As corona curfew due to second wave of the pandemic completes a month, it has already taken a great toll on governments, health care systems, economies, organizations, and people across the India. Jammu and Kashmir is no exception.
As people have been barred from normal social interaction and outdoor activities, it has also severely affected mental health of the people due to isolation, restriction on movement, social gathering and idleness.
Children and old aged who stand silently affected by pandemic are badly impacted as far their mental health is concerned.
After the first wave peaked in September last, it took about six months for cases to rise from about 6 million to cross 12 million by the end of March in India.
Now, India already has the world’s third largest death count. Only the United States, which has recorded over 5.84 lakh deaths, and Brazil, which has seen 4.48 lakh deaths, have a higher death count. India now accounts for 16% of the global confirmed cases, and 9% of global deaths.
This situation amid constant struggle for many to find hospital beds, medicines and oxygen are affecting the mental well-being of people, as per several mental health experts. The mental health situation, as per them is much worse now than last year during the first Covid-19 wave.
The present wave has been much more relentless and took many by surprise because it came just as people felt things were returning to normal. A number of people also feel culpable for not being able to support those around them adequately while a large population is yet to recover from fiscal and personal losses of last year. Together, these factors are gravely impacting people’s confidence, and resilience to cope with situations. The present round of the pandemic also impacted the vulnerable sections more since they have much less access to mental health professionals.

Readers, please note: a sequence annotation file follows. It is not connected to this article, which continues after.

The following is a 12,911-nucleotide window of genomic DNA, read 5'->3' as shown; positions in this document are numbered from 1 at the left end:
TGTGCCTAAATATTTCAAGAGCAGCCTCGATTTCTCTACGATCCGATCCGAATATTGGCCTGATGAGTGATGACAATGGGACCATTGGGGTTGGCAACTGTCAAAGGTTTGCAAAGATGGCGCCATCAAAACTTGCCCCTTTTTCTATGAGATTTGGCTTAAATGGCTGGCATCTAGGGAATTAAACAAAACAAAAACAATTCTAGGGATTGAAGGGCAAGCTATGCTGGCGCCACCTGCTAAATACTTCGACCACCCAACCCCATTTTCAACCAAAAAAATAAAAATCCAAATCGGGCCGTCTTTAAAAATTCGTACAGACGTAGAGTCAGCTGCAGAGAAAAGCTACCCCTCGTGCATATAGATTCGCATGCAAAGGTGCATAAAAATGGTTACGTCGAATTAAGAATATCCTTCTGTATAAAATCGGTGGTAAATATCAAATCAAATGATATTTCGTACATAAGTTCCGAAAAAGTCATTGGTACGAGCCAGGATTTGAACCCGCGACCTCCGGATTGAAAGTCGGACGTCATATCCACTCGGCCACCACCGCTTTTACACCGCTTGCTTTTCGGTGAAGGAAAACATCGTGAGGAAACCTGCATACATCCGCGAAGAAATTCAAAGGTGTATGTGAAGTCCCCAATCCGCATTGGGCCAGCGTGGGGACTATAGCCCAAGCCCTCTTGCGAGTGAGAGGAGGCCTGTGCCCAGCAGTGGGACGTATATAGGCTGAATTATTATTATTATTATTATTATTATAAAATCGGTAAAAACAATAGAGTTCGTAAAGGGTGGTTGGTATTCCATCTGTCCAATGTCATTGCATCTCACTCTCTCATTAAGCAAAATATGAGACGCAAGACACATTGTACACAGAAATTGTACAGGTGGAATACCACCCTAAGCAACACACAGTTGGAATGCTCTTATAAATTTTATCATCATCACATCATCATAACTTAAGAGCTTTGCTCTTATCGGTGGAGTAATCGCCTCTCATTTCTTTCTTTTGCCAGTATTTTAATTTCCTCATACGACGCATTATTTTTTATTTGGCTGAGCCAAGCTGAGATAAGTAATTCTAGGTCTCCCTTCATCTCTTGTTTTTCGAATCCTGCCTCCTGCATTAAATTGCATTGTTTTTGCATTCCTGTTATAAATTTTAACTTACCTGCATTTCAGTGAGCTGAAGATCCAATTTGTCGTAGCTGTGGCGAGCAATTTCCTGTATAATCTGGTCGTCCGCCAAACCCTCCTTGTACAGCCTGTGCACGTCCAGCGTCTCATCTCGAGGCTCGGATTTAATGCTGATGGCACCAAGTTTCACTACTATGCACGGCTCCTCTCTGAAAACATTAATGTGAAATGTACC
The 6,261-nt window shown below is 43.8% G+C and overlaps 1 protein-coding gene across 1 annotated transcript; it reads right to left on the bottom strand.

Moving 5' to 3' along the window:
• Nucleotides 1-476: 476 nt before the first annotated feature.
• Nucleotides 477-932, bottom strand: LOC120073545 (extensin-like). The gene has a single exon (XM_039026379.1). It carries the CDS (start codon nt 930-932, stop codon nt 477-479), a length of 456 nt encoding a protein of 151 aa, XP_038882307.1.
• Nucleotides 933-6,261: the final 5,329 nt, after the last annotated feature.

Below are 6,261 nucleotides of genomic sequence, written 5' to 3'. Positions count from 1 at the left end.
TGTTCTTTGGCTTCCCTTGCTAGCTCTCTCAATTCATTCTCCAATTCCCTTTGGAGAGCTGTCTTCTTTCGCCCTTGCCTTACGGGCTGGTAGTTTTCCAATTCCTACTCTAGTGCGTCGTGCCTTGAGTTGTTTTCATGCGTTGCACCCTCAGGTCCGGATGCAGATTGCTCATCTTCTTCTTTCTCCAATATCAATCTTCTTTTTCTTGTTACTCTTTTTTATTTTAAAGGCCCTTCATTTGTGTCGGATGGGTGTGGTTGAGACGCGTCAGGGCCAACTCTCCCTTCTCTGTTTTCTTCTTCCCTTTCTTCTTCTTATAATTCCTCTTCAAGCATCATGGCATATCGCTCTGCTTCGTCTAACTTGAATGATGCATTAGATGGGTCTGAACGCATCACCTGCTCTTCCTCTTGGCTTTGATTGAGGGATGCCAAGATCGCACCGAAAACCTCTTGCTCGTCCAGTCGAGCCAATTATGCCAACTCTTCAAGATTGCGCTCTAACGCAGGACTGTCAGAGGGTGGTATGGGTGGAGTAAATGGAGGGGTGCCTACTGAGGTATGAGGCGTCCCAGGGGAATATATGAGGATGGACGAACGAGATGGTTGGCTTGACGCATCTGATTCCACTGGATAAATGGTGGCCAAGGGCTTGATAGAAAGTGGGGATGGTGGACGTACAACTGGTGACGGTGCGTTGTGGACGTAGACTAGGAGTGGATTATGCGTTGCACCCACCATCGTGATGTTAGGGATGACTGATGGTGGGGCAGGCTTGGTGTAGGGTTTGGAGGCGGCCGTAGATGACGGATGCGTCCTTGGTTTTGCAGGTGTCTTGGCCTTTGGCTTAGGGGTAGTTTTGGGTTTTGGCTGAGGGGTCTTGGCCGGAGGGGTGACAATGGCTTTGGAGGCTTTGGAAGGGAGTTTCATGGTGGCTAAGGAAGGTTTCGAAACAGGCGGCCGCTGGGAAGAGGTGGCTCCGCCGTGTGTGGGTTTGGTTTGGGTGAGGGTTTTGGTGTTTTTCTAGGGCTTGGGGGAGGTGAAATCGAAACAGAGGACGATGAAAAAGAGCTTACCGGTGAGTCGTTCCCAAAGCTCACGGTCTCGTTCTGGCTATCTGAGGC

The fear of catching infection and the later repercussions has also taken maximum toll on sound minds.
As put by an expert, it is essential to overcome the fear psychosis with a positive mind that “the pandemic phase is temporary and this shall pass too.”
The situation also demands pro-activeness and applying of mind on how to deal with the crisis. Equally, medical professionals must find innovative ways of offering care and therapy at this juncture. At the same time, organizations, and families must come together to offer solidarity and support those who require immediate attention. Parents need to engage their wards in various hobbies and creativity. Younger members in a family need share valuable time with elders.